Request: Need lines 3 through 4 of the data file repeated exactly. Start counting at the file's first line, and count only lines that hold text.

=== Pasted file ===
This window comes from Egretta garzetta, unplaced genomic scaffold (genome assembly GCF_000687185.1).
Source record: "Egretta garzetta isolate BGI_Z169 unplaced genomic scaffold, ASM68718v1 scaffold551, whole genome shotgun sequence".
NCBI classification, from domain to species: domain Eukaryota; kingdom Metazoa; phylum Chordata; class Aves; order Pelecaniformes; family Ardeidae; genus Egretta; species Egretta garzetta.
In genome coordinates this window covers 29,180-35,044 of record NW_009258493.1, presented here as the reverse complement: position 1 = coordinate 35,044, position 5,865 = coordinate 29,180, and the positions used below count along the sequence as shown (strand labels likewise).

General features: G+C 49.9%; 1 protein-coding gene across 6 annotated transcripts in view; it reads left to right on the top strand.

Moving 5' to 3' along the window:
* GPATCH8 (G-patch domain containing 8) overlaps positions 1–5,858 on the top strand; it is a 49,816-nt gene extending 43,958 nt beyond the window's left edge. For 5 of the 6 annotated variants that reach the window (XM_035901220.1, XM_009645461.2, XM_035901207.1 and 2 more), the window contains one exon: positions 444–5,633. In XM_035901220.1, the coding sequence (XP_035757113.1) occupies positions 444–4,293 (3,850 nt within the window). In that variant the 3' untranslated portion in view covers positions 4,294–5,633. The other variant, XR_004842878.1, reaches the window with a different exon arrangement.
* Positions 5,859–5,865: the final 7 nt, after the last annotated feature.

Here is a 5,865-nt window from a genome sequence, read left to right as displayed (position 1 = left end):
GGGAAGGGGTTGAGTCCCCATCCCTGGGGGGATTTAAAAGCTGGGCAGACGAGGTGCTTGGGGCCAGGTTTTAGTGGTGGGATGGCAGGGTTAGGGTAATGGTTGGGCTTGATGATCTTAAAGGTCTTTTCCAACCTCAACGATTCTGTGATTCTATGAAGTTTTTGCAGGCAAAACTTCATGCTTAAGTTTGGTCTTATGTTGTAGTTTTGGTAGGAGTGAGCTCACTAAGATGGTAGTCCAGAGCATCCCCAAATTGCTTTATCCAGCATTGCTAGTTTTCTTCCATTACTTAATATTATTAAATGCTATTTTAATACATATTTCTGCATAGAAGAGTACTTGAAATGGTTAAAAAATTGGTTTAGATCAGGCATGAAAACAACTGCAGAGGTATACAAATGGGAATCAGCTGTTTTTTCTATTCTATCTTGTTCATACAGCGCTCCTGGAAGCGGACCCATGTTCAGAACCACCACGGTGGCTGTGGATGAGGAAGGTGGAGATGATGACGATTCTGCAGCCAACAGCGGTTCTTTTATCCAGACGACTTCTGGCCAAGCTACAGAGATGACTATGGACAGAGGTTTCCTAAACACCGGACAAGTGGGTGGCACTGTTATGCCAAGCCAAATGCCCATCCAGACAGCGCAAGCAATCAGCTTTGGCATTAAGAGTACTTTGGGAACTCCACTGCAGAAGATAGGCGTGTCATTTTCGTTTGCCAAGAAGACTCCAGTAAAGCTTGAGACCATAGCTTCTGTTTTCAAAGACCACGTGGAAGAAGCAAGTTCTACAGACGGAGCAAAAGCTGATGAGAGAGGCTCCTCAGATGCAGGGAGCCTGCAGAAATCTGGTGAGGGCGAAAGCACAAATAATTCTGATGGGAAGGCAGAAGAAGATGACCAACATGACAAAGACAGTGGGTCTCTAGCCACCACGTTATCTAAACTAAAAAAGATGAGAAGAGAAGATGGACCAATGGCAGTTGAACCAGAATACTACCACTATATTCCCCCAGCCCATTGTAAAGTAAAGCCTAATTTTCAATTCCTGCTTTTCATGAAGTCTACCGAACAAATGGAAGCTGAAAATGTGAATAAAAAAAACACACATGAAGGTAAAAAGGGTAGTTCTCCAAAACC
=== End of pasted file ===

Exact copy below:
NCBI classification, from domain to species: domain Eukaryota; kingdom Metazoa; phylum Chordata; class Aves; order Pelecaniformes; family Ardeidae; genus Egretta; species Egretta garzetta.
In genome coordinates this window covers 29,180-35,044 of record NW_009258493.1, presented here as the reverse complement: position 1 = coordinate 35,044, position 5,865 = coordinate 29,180, and the positions used below count along the sequence as shown (strand labels likewise).